The MOD team works across the globe on projects that explore unknowns in ocean physics and biology
The MOD science team uses our observational expertise to gather concurrent measurements of physical, biological, and chemical parameters. We gather these observations with high spatial and temporal resolution - often using our Wirewalkers - which allows insight into the tight coupling between physical and biogeochemical processes.
One of the hot topics of research we are investigating is the so-called “submesoscale”, the often nonlinear, energetic, sometimes chaotic motions at the edges of eddies. These motions diffuse and dissipate the mesoscale eddy energy, and can greatly enhance vertical transport of biologically essential nutrients, particularly in the upper ocean. (Image credit: NASA/SVS)
Global internal waves and mixing
The ultimate fate of low-mode internal tidal energy is unknown yet the specific geography of energy dissipation in the ocean has a large impact on the overall circulation, its biological functioning, and our climate. T-TIDE and the companion experiments T-Beam and T-Shelf together examine the dissipation of the internal tide as it shoals on the Tasmanian continental slope.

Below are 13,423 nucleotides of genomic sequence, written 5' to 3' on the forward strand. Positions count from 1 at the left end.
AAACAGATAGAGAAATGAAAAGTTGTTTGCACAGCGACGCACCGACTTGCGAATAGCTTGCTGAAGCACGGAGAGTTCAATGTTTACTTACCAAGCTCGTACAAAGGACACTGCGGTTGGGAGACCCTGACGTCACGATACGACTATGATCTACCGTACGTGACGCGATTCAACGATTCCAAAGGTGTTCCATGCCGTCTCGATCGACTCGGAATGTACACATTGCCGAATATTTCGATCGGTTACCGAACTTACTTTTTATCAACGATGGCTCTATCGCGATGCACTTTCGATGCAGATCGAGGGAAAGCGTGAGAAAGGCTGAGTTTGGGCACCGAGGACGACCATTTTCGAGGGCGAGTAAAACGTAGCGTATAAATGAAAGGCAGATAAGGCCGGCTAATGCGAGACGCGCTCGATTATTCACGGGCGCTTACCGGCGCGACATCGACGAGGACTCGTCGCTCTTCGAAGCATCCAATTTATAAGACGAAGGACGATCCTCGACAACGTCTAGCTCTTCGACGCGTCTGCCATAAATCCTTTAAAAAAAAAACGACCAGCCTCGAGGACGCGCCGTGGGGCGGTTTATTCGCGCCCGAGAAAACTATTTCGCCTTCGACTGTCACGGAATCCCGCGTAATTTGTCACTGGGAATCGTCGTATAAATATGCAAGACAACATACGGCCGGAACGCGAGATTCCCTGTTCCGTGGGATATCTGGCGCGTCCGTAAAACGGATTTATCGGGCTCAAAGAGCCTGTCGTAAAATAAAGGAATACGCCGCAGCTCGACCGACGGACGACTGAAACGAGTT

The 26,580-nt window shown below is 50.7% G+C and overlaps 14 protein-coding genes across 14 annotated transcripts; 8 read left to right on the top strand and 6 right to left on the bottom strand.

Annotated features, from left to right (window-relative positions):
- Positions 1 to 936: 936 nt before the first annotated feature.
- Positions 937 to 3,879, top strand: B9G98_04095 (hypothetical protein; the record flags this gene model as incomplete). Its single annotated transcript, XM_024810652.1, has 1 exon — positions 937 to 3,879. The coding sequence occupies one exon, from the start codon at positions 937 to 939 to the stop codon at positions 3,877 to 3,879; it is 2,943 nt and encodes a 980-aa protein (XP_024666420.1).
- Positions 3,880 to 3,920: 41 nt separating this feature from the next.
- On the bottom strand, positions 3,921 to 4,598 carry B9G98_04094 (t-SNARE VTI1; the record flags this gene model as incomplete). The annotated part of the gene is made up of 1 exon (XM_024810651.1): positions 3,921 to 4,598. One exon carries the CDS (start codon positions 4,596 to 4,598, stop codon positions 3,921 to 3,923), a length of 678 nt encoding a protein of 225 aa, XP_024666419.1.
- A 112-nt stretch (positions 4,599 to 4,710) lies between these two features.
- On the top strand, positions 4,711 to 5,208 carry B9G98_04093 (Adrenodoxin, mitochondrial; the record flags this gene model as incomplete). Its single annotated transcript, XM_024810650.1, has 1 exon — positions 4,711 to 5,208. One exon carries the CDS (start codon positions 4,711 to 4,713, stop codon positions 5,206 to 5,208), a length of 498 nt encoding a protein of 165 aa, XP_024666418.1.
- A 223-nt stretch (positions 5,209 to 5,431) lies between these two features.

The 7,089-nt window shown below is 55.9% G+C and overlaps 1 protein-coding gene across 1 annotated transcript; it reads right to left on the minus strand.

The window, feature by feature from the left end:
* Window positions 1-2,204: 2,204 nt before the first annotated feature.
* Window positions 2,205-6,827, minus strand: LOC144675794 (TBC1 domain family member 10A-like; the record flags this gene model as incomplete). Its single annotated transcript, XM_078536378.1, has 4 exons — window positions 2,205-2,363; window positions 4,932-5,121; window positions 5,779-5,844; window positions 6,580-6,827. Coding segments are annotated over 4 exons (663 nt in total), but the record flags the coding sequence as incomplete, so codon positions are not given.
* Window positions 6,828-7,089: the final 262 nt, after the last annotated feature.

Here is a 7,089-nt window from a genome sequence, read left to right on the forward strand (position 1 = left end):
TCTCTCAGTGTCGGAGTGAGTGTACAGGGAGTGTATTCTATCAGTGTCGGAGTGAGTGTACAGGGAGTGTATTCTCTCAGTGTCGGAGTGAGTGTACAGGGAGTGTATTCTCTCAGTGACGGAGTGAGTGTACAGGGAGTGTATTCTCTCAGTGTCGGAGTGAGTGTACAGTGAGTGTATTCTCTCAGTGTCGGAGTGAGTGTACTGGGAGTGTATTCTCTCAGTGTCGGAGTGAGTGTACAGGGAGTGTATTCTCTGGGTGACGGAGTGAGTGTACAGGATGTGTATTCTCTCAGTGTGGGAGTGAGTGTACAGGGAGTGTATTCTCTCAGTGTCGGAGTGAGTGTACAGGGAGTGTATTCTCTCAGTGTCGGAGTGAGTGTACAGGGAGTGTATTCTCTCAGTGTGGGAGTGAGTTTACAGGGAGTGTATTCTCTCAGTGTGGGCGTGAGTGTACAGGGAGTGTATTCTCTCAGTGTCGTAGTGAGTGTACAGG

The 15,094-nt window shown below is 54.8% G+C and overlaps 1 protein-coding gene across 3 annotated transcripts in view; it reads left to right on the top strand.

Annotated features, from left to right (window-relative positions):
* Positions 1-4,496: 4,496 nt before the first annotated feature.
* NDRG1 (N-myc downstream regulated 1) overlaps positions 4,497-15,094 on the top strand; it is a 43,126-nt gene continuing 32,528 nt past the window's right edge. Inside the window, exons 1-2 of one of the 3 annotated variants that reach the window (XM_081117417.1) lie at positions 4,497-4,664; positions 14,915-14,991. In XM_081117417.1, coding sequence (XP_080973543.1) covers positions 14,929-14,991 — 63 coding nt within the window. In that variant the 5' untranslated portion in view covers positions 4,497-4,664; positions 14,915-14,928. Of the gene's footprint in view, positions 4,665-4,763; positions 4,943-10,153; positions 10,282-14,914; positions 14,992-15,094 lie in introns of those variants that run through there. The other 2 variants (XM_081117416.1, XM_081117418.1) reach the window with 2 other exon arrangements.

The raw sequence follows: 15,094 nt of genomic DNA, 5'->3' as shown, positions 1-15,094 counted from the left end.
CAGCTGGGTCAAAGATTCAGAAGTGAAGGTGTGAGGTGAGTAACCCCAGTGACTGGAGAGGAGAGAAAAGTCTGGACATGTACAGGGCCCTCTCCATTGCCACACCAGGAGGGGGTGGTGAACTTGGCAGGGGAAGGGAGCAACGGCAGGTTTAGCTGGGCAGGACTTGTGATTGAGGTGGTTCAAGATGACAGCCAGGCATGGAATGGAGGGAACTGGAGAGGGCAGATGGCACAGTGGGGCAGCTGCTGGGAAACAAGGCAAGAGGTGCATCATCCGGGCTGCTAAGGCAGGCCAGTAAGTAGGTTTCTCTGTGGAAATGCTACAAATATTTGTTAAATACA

Flow AROUND topography
Ocean flows of all frequencies interact with the ocean bottom in a rich variety of ways and depending on the type of interactions, other motions such as waves and vortices can form and create strong turbulence near the seafloor feature, or at great distance if the motions radiate away. These topographic features can also act as internal wave generators or, oppositely, internal wave guides, funneling and dissipating internal wave energy incident to them.
The coastal ocean most directly links deep water to human society, and as such has long been the subject of fascination, study, and appreciation. The small-scale processes our group focuses on play a dramatic role in the coastal ocean, setting the distribution of everything from pollutants to biologically essential nutrients that underlie the health of our fisheries and nearshore ecosystems.
One significant way humans impact the coastal ocean is through the discharge of wastewater from sewage treatment plants, desalinization facilities, industrial centers, and hydroelectric generation stations. Of critical importance is mixing of the discharge with the local coastal waters. The rate, time-dependence, and position of this exchange controls both the concentration of pollutants and their trajectory in the coastal environment.
High-Latitude Ocean Processes
High latitude oceans are crucial components of the global climate system, yet there are many facets of high latitude oceanography that are poorly understood. They play a disproportionately large role in the heat balance of the planet, are home to some of the strongest carbon fluxes both into and out of the oceans. The Arctic is also increasingly a bustling site of human activity, with a delicate balance between the needs of native communities, commercial interests, and national security for surrounding countries.